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  • Protesters block the street in Peñuelas, Puerto Rico.

    Protesters block the street in Peñuelas, Puerto Rico. | Photo: Campamento Contra Cenizas de Carbón Peñuelas

Published 2 August 2017

The group, which including residents with cancer, was protesting the company’s use of the storage unit to hold industrial waste.

A protest in Puerto Rico's southern region blocked the entrance to the EC Waste facility in an attempt to prevent Applied Energy Systems company trucks from dumping coal deposits authorized by the Puerto Rican government.

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As the trucks made their way to Peñuelas, dozens of protesters laid on the ground blocking the entrance to the facility.

The police quickly moved in, reportedly beating up protesters and making several arrests.

A number of demonstrators stated that police became particularly aggressive toward women protesters. "The attitude that the police took was ... very hostile the whole time. It is very frustrating," added a resident of Seboruco.

Demonstrator Jannette Albino has filed a lawsuit against one officer who she says physically harassed her and threw her to the ground.

The group, which including residents with cancer, was protesting the company’s use of the storage unit to hold industrial waste, which residents state is a serious health risk to Puerto Ricans on the island.

"Where are the senators and representatives who say they 'regret' being fooled? You are also responsible for what is happening. We pray to god no tragedy occurs."

The cycle of protests and arrests have been ongoing since last year as community members and social movement leaders, like Oscar Lopez Rivera, join forces against the Fortune 500 company, who claims the coal waste deposits are beneficial for the environment.

The production of coal waste has caused serious health issues for the people in the area and many accuse the government of collusion in a deal made by the United States Environmental Protection Agency and the Puerto Rico Electric and Power Authority where a clause in AES's contract prohibiting coal ash dumping on the island was removed.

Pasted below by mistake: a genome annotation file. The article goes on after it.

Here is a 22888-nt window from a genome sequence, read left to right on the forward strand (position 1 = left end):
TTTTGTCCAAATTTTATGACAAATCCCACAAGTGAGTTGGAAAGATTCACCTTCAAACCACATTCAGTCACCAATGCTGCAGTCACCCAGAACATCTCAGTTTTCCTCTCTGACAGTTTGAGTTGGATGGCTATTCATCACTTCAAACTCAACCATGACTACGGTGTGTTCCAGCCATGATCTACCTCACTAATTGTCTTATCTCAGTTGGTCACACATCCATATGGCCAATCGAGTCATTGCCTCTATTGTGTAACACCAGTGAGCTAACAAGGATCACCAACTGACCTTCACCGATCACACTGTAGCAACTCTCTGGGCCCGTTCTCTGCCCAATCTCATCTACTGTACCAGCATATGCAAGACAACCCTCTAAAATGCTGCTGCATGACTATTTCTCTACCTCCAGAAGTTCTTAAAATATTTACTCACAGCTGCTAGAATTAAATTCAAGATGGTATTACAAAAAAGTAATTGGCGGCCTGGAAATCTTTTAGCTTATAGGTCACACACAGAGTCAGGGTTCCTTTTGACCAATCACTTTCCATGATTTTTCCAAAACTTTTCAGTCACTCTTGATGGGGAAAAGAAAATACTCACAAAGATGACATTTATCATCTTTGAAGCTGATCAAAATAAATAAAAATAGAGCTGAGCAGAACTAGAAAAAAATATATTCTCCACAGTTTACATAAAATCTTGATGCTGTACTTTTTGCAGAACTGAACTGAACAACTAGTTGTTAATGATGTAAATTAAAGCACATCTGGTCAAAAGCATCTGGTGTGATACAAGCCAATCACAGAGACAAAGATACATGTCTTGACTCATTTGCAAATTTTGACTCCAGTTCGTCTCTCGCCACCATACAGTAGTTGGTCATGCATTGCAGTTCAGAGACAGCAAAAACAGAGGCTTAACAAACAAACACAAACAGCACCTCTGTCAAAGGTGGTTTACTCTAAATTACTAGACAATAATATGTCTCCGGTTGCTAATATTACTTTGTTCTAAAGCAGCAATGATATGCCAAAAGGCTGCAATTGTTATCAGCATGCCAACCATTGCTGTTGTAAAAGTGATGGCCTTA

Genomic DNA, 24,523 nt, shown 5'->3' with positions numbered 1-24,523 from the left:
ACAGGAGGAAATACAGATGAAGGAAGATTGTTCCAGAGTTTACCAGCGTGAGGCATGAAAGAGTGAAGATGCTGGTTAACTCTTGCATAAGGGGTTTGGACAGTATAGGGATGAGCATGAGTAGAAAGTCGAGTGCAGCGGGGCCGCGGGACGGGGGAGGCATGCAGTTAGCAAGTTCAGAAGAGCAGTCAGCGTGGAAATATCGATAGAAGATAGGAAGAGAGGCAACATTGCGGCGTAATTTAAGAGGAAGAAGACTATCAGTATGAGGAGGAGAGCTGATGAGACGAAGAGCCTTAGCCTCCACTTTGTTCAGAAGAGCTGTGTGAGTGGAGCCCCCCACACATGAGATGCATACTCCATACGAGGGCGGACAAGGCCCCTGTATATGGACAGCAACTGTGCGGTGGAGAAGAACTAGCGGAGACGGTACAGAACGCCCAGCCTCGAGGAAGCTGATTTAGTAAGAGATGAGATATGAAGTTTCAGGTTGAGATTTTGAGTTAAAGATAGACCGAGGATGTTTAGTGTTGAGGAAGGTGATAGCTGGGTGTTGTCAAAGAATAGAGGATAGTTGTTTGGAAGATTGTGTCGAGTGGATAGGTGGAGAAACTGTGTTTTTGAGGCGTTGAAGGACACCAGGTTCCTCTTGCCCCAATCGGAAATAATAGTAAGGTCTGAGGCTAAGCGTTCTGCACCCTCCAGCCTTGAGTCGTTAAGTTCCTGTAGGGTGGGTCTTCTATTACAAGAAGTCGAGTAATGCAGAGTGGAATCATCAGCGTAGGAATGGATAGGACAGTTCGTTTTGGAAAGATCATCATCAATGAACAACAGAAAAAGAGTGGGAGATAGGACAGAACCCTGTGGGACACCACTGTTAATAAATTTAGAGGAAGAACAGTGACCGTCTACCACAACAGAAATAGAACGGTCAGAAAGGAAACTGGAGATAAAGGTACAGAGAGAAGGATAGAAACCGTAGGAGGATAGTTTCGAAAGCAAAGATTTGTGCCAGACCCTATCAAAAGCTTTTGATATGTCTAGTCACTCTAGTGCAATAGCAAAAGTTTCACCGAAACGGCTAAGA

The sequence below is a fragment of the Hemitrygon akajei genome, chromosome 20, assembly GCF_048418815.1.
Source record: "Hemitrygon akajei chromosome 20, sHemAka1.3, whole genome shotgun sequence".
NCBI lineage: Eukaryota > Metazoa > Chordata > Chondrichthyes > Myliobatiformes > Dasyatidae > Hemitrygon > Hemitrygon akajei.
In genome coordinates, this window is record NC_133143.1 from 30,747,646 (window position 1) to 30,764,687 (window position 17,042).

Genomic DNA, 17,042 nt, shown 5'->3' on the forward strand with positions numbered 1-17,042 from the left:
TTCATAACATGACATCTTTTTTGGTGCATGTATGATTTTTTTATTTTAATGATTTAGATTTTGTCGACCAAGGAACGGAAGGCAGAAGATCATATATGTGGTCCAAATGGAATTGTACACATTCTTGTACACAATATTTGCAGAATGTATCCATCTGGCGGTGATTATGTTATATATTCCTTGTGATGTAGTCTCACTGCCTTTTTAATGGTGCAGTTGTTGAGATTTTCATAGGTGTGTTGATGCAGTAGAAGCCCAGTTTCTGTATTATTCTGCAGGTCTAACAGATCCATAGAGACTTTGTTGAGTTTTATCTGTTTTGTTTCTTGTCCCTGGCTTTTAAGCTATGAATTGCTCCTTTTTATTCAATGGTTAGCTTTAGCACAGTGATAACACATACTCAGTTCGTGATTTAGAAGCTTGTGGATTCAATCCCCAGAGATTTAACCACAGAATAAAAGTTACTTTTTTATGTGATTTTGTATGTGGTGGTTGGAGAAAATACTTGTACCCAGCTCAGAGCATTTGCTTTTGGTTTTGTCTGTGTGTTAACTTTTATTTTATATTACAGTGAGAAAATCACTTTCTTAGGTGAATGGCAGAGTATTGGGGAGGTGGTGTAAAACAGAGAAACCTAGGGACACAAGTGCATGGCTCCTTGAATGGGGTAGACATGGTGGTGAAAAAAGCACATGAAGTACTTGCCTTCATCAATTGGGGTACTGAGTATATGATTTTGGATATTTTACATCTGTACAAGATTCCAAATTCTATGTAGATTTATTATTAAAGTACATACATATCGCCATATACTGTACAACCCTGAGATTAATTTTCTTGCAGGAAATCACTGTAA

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Consequently, the company has saved millions of dollars by putting their toxic waste in public landfills, to the detriment of people's health. Many citizens report respiratory problems and boost in cancer rates as a result.

Meanwhile, EC Waste spokesperson Ricardo Soto said his company claims to be active in “promoting the beneficial use and safe disposal of coal-fired waste and its by-products in sanitary landfill systems."

AES president Manuel Mata stated Tuesday dumping will continue and the company will support the manufacturing industry with the solidification of its liquid waste, despite protesters’ complaints.

"Here suffering while watching the comrades on the ground, several of them with cancer."

"In addition, we will continue collaborating with all efforts of the Government to extend the uses of by-products and aggregates in the manufacture of goods for export and construction materials," he added.

The director of the Caribbean Division of the Environmental Protection Agency Carmen Guerrero said that her agency "has not identified imminent health risk for the citizens of Peñuelas After the use of the product in the landfill."

A petition filed by the Health, Development and Environment Committee of Tallaboa last month against EC Waste, Truckers Inc., Peñuelas Valley Landfill, Environmental Quality Board, and AES Puerto Rico documented the environmental damage of the waste, but the claim was overruled by a judge on July 17 in favor of the AES coal plant.

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